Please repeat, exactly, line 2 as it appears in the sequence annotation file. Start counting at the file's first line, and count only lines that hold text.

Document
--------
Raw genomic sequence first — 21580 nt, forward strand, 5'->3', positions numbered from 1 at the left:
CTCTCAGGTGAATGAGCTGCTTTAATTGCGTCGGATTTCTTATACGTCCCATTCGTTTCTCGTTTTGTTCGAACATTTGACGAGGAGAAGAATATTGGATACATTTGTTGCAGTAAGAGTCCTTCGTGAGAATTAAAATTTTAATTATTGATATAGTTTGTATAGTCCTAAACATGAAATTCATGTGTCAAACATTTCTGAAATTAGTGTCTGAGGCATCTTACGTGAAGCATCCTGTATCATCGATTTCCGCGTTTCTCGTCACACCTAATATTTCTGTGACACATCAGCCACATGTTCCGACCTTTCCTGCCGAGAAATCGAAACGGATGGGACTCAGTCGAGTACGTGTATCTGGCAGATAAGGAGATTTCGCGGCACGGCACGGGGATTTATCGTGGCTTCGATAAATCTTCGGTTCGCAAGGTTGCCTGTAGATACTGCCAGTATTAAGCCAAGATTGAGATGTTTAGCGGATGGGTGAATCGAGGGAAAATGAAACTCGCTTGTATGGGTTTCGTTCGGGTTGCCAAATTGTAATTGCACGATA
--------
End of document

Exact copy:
CTCTCAGGTGAATGAGCTGCTTTAATTGCGTCGGATTTCTTATACGTCCCATTCGTTTCTCGTTTTGTTCGAACATTTGACGAGGAGAAGAATATTGGATACATTTGTTGCAGTAAGAGTCCTTCGTGAGAATTAAAATTTTAATTATTGATATAGTTTGTATAGTCCTAAACATGAAATTCATGTGTCAAACATTTCTGAAATTAGTGTCTGAGGCATCTTACGTGAAGCATCCTGTATCATCGATTTCCGCGTTTCTCGTCACACCTAATATTTCTGTGACACATCAGCCACATGTTCCGACCTTTCCTGCCGAGAAATCGAAACGGATGGGACTCAGTCGAGTACGTGTATCTGGCAGATAAGGAGATTTCGCGGCACGGCACGGGGATTTATCGTGGCTTCGATAAATCTTCGGTTCGCAAGGTTGCCTGTAGATACTGCCAGTATTAAGCCAAGATTGAGATGTTTAGCGGATGGGTGAATCGAGGGAAAATGAAACTCGCTTGTATGGGTTTCGTTCGGGTTGCCAAATTGTAATTGCACGATA